The musical partnership between Alasdair Fraser, long regarded as Scotland’s premier fiddle ambassador, and the sizzlingly-talented young California cellist Natalie Haas may not seem an obvious one. Fraser, acclaimed by the San Francisco Examiner as “the Michael Jordan of Scottish fiddling,” has a concert and recording career spanning 30 years, with a long list of awards, accolades, television credits, and feature performances on top movie soundtracks (“Last of the Mohicans,” “Titanic”). Fraser has been sponsored by the British Council to represent Scotland’s music internationally, and received the Scottish Heritage Center Service Award for outstanding contributions to Scottish culture and traditions.
Haas, a graduate of the Juilliard School of Music who now lives in Montreal, wasn’t even born when Alasdair was winning national fiddle competitions on the other side of the Atlantic.
But this seemingly unlikely pairing is the fulfillment of a long-standing musical dream for Fraser, whose cutting-edge musical explorations took him full circle to find a cellist who could help him return the cello to its historical role at the rhythmic heart of Scottish dance music.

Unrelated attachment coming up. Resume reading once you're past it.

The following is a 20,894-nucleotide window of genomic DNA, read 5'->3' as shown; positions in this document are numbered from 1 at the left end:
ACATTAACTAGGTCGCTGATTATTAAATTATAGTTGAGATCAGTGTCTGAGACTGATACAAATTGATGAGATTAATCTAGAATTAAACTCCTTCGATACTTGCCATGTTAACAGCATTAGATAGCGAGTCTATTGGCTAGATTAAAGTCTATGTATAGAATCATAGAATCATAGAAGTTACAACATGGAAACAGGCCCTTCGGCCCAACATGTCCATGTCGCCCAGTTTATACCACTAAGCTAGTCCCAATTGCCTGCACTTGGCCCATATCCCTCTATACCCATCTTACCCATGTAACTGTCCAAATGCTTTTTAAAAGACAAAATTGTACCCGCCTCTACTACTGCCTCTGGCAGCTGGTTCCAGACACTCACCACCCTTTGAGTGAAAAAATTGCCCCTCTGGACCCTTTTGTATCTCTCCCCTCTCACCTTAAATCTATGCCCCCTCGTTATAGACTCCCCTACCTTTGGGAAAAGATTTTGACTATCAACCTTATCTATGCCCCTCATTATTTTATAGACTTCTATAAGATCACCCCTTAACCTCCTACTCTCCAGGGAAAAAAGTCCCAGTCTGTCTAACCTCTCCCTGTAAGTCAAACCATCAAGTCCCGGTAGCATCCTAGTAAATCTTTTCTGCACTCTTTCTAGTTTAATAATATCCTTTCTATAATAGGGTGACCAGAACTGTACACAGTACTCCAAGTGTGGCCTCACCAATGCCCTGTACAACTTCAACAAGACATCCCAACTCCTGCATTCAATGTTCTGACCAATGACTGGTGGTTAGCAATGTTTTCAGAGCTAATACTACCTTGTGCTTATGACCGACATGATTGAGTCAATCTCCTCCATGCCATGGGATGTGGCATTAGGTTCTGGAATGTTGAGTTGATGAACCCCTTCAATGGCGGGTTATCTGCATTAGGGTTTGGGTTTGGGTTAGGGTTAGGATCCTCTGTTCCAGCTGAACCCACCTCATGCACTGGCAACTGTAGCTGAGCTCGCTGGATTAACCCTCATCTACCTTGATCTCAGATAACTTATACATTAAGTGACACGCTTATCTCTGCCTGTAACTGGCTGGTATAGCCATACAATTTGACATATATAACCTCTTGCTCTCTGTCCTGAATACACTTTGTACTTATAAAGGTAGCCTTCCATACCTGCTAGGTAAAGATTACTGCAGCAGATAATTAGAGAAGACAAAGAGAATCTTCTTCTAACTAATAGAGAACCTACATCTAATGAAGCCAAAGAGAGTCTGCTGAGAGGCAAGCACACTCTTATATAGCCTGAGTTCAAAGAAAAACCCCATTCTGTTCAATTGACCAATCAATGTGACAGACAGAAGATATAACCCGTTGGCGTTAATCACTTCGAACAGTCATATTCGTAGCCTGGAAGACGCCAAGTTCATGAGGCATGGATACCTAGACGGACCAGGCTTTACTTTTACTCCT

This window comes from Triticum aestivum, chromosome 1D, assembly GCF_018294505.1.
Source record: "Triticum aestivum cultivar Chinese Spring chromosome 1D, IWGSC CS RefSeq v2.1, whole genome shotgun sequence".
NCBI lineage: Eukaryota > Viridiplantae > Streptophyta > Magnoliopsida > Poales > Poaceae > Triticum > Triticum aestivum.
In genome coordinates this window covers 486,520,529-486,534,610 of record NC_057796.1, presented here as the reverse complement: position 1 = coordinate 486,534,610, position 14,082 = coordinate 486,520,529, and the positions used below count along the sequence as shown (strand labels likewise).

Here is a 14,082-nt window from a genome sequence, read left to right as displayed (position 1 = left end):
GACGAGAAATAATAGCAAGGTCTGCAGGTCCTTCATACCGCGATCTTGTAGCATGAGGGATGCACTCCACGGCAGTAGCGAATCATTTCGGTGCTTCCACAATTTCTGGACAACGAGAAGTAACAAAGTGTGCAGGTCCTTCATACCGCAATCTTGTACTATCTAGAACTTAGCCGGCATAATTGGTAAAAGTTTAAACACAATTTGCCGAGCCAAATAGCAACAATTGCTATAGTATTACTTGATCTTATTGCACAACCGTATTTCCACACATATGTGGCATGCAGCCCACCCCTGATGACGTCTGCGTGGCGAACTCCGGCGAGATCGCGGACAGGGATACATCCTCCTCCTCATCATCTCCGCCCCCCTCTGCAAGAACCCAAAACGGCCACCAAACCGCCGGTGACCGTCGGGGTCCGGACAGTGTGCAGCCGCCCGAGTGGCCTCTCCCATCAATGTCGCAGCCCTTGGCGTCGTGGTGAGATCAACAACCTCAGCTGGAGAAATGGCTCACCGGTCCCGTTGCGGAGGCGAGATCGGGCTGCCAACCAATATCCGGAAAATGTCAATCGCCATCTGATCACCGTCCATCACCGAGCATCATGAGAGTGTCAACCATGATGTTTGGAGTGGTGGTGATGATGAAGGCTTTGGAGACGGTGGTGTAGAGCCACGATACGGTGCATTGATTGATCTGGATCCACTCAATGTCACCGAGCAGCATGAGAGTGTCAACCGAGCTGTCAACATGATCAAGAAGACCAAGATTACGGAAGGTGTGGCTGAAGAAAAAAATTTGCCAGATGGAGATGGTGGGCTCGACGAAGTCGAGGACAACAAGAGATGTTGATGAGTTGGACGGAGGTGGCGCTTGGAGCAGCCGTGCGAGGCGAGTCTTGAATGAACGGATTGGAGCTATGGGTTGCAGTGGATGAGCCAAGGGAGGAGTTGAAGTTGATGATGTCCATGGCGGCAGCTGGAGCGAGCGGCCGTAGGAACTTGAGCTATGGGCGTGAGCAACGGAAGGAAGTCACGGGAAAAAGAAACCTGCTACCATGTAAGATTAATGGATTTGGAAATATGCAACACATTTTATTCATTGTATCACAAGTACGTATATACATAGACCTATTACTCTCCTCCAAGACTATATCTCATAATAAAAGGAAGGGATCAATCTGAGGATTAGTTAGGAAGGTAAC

Natalie Haas was just 11 when she first attended Fraser’s Valley of the Moon Scottish Fiddling School in California. She responded to Fraser’s challenge to find and release the cello’s rhythmic soul, and four years later, when Natalie was just 15, Fraser and Haas played their first gig together. Now regularly touring with Fraser and creating a buzz at festivals and in concert halls throughout Europe and North America, Natalie is in the vanguard of young cellists who are re-defining the role of the cello in traditional music. “Cellists are coming out of the woodwork to study with Natalie, to learn how she creates a groove and a whole chunky rhythm section,” says Fraser. “It’s inspiring to hear the cello unleashed from its orchestral shackles.”
The duo has performs frequently in Europe, and throughout the U.S. and Canada. They have been featured on NPR’s “Performance Today”, “Thistle and Shamrock” and “Mountain Stage,” and represented Scotland at the Smithsonian Museum’s Folklife Festival. In addition, Fraser and Haas have busy teaching schedules, including summer fiddle courses in the U.S., Scotland, and Spain. Natalie also has served as a teacher at the Berklee College of Music in Boston.
“It is a real feather in Colebrook’s cap to attract this pair to town,” said President Charlie Jordan of the Great North Woods Committee for the Arts. “They pack in audiences everywhere they play. The last time they appeared here they drew audience members from three and four hour distance.” Advance tickets for the show are available at Fiddleheads on Main Street in Colebrook or at the door the night of the concert. For more information on this and other GNWCA events, visit www.gnwca.org or call 237-9302 or 246-8998.